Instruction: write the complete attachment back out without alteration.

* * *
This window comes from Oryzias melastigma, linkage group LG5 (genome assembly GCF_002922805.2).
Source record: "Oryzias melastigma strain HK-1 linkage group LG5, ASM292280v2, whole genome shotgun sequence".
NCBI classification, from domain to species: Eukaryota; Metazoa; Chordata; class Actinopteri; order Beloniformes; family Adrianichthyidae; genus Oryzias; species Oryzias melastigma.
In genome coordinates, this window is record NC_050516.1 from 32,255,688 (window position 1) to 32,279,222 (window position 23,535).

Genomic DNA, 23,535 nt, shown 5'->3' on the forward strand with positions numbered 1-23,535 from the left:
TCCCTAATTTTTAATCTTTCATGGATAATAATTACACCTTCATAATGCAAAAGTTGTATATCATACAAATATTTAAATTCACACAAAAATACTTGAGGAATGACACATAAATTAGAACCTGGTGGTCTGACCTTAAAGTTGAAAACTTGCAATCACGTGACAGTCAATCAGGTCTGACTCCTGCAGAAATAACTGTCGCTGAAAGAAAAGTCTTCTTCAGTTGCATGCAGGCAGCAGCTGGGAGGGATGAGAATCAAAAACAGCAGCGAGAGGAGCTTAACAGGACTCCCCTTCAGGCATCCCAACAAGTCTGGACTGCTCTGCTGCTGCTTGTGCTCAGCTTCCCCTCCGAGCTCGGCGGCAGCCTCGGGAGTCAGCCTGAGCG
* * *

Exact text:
This window comes from Oryzias melastigma, linkage group LG5 (genome assembly GCF_002922805.2).
Source record: "Oryzias melastigma strain HK-1 linkage group LG5, ASM292280v2, whole genome shotgun sequence".
NCBI classification, from domain to species: Eukaryota; Metazoa; Chordata; class Actinopteri; order Beloniformes; family Adrianichthyidae; genus Oryzias; species Oryzias melastigma.
In genome coordinates, this window is record NC_050516.1 from 32,255,688 (window position 1) to 32,279,222 (window position 23,535).

Genomic DNA, 23,535 nt, shown 5'->3' on the forward strand with positions numbered 1-23,535 from the left:
TCCCTAATTTTTAATCTTTCATGGATAATAATTACACCTTCATAATGCAAAAGTTGTATATCATACAAATATTTAAATTCACACAAAAATACTTGAGGAATGACACATAAATTAGAACCTGGTGGTCTGACCTTAAAGTTGAAAACTTGCAATCACGTGACAGTCAATCAGGTCTGACTCCTGCAGAAATAACTGTCGCTGAAAGAAAAGTCTTCTTCAGTTGCATGCAGGCAGCAGCTGGGAGGGATGAGAATCAAAAACAGCAGCGAGAGGAGCTTAACAGGACTCCCCTTCAGGCATCCCAACAAGTCTGGACTGCTCTGCTGCTGCTTGTGCTCAGCTTCCCCTCCGAGCTCGGCGGCAGCCTCGGGAGTCAGCCTGAGCG